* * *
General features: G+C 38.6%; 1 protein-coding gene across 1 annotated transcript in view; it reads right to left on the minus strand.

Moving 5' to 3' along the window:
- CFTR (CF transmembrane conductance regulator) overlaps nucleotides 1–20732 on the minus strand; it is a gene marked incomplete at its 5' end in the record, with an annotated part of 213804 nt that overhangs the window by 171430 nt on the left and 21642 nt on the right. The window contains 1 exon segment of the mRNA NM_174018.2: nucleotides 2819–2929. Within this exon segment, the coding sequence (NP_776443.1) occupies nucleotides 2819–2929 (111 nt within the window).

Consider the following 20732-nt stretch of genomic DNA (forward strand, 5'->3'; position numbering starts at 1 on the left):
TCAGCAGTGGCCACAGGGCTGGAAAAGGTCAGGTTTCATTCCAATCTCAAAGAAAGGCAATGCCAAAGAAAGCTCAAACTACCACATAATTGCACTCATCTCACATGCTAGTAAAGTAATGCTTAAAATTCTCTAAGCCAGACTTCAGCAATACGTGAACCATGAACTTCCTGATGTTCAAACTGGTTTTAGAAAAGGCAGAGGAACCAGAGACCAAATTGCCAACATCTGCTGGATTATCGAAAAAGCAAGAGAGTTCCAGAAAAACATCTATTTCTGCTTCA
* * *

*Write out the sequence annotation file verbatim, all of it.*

General features: G+C 38.6%; 1 protein-coding gene across 1 annotated transcript in view; it reads right to left on the minus strand.

Moving 5' to 3' along the window:
- CFTR (CF transmembrane conductance regulator) overlaps nucleotides 1–20732 on the minus strand; it is a gene marked incomplete at its 5' end in the record, with an annotated part of 213804 nt that overhangs the window by 171430 nt on the left and 21642 nt on the right. The window contains 1 exon segment of the mRNA NM_174018.2: nucleotides 2819–2929. Within this exon segment, the coding sequence (NP_776443.1) occupies nucleotides 2819–2929 (111 nt within the window).

Consider the following 20732-nt stretch of genomic DNA (forward strand, 5'->3'; position numbering starts at 1 on the left):
TCAGCAGTGGCCACAGGGCTGGAAAAGGTCAGGTTTCATTCCAATCTCAAAGAAAGGCAATGCCAAAGAAAGCTCAAACTACCACATAATTGCACTCATCTCACATGCTAGTAAAGTAATGCTTAAAATTCTCTAAGCCAGACTTCAGCAATACGTGAACCATGAACTTCCTGATGTTCAAACTGGTTTTAGAAAAGGCAGAGGAACCAGAGACCAAATTGCCAACATCTGCTGGATTATCGAAAAAGCAAGAGAGTTCCAGAAAAACATCTATTTCTGCTTCA